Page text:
Bringing change from Chennai to DC

Chennai girl Kirthi Jayakumar was recently invited to be part of Michelle Obama’s United State of Women

June 15, 2016 04:19 pm | Updated October 18, 2016 12:47 pm IST

“In class VIII, I read Anne Frank’s Diary. The first thing I thought was, ‘How could the whole world let this happen?’ More reading, and many years of research, made me see sense in the nuanced dimensions of international politics, international relations, human rights and humanitarian work. Since then, I’ve been hooked,” says 27-year-old Kirthi Jayakumar.

The Chennai-based activist, writer, researcher and artist was nominated anonymously and selected to be part of Michelle Obama’s United State of Women summit held on June 14 at Washington D.C. The summit focuses on economic empowerment, health and wellness, educational opportunities, violence against women, entrepreneurship and innovation, leadership and civic engagement. Meryl Streep, Tina Fey and Oprah Winfrey are some of its key participants. Although she was invited to be at the summit, due to the short notice, she participated via video-conferencing.

Her post, ‘When will change happen?’ has also been featured on the official blog post of the summit. “All the nominees were welcomed to submit blog posts, of which a select few were published. I’m still amazed that mine made it,” she says with a smile.

Her mother is an alternative healer and fitness instructor. Both her father and brother are lawyers, and she herself has studied at the School of Excellence in Law, Chennai. She has also studied peace and conflict and gender studies at the University for Peace, Costa Rica. Kirthi says, “In college, I wrote papers around different issues centred around humanitarian law and human rights law, but I realised that the grassroot was where the key impact of any legislation, policy and its violations are felt. That took me closer to peace and conflict studies.”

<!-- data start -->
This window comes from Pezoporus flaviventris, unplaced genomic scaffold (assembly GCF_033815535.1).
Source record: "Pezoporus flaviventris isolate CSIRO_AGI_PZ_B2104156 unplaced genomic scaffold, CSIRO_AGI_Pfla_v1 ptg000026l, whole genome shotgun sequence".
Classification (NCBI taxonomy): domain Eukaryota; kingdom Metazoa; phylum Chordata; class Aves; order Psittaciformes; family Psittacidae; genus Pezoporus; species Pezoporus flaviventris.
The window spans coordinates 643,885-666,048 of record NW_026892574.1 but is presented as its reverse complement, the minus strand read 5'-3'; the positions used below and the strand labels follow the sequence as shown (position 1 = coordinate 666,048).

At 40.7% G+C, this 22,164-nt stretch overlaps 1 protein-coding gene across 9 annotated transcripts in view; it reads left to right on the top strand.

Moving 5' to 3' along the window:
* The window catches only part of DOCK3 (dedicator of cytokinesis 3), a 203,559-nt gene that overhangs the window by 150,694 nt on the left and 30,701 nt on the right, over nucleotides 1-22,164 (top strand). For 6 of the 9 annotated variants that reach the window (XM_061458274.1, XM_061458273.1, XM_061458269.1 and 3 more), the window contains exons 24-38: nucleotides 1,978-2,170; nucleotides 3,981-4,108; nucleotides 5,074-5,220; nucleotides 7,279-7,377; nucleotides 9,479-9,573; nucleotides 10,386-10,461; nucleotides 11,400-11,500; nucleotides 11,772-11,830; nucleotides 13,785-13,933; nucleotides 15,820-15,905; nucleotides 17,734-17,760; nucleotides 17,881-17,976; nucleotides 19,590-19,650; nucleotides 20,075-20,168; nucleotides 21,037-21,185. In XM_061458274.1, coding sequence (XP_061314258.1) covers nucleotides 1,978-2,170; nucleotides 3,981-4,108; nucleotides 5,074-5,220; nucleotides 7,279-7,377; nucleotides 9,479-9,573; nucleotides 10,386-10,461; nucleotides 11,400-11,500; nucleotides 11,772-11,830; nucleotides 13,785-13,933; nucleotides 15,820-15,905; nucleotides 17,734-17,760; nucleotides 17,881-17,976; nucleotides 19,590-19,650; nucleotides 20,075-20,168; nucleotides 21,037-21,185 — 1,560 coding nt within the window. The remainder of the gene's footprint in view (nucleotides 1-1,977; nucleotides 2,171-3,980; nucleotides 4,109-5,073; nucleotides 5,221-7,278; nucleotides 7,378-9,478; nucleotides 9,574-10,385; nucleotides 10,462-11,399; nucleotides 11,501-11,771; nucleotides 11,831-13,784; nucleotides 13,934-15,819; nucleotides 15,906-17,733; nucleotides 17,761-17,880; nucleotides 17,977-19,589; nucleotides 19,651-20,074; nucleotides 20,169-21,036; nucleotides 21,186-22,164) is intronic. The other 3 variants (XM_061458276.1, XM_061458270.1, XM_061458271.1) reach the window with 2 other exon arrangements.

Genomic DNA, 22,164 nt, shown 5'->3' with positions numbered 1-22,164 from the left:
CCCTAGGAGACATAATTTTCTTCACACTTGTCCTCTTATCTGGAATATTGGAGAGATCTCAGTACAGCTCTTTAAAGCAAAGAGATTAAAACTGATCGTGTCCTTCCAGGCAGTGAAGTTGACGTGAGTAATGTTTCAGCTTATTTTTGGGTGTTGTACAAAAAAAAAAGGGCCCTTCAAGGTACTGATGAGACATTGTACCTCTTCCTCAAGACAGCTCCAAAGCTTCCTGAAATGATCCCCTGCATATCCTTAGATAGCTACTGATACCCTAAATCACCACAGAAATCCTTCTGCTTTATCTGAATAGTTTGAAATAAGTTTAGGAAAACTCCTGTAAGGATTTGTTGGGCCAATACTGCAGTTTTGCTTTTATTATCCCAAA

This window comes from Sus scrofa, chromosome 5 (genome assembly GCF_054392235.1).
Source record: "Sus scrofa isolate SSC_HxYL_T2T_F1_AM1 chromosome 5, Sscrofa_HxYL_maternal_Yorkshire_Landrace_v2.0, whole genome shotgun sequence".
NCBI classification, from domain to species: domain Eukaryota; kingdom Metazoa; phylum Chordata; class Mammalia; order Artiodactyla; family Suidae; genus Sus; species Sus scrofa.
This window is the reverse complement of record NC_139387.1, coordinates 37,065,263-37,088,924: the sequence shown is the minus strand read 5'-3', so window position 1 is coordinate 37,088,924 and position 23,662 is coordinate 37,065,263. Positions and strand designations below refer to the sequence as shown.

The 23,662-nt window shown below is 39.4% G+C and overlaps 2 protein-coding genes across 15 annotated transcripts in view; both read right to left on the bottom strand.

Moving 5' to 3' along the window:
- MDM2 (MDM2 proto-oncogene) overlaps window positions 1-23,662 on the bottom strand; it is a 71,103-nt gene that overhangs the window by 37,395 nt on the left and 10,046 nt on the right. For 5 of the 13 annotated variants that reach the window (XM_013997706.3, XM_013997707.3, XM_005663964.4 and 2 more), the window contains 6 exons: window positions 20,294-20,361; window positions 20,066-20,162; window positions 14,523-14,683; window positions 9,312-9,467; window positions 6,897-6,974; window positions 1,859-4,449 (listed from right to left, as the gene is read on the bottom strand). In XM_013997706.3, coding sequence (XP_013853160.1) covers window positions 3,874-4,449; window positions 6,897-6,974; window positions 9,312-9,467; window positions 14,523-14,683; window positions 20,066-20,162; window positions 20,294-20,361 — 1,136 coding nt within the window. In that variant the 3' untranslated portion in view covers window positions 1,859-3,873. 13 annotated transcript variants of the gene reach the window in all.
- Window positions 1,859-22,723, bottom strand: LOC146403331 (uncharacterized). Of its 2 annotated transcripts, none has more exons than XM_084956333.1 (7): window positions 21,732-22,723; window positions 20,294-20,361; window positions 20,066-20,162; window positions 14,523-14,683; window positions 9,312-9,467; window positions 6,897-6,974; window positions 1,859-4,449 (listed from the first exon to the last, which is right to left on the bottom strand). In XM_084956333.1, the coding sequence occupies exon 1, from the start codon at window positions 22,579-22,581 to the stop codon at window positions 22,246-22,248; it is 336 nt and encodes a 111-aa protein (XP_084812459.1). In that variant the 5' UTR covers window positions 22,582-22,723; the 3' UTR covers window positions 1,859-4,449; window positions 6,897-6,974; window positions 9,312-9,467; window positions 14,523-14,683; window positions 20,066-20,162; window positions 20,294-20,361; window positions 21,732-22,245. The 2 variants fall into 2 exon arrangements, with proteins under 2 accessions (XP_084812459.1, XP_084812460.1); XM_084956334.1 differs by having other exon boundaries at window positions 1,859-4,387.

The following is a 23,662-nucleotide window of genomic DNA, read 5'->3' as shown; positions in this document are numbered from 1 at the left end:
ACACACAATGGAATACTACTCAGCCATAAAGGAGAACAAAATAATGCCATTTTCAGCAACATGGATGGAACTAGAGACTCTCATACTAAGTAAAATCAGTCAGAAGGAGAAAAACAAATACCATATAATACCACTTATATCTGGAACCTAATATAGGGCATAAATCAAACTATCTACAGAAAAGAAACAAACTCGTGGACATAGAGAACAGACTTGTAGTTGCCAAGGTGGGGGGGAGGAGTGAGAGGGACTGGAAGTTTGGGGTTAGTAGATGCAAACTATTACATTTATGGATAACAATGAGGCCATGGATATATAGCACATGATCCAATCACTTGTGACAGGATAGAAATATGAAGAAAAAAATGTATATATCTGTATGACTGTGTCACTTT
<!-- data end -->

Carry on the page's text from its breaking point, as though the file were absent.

So, how does something like United State of Women help women around the world? Kirthi explains, “There’s a lot that’s been done by and for women and girls, but there’s still plenty to do. Convened by the White House, this Summit will rally all of us together to celebrate what we’ve achieved, and how we’re going to take action moving forward. Covering key gender equality issues, we’ll make a powerful difference in our collective future.”

Kirthi has worked with an NGO called Delta Women, where they worked to open the first school in 30 years in a village in Nigeria. The success of that project won her the U.S. Presidential Services Medal, a U.N. Online Volunteer of the Year Award, and a Blue Room Talk opportunity before the UNV Partnerships Forum in Bonn in 2014, where she spoke to some of the world’s key policy makers and leaders.

Apart from that, she has her own NGO, The Red Elephant Foundation, which works around storytelling for civilian peace building and gender equality. “Through this, I’ve told stories of survivors of conflict rape in Congo, the Gaddafi regime in Libya, chemical attack survivors in Syria, Yazidi women who have escaped the ISIS, displaced Kashmiri Pandits, Afghan refugees and change makers the world over,” she says.

Kirthi sums up her work, saying, “One of the more important things in the big picture in any activist’s attempt is that if we want change, we must collaborate, and not compete. It’s not about how many people follow my initiative or subscribe to my ideas versus yours; it is about how much we can do together and how effectively we can make change happen. I get to network with a brilliant bunch of women through the global community, and learn from them, while also sharing what I’ve learned so far in my journey. Together, the combined energy is capable of creating sustainable change. That’s just what I hope to be able to give back to this.”

Top News Today


Comments have to be in English, and in full sentences. They cannot be abusive or personal. Please abide by our community guidelines for posting your comments.

We have migrated to a new commenting platform. If you are already a registered user of The Hindu and logged in, you may continue to engage with our articles. If you do not have an account please register and login to post comments. Users can access their older comments by logging into their accounts on Vuukle.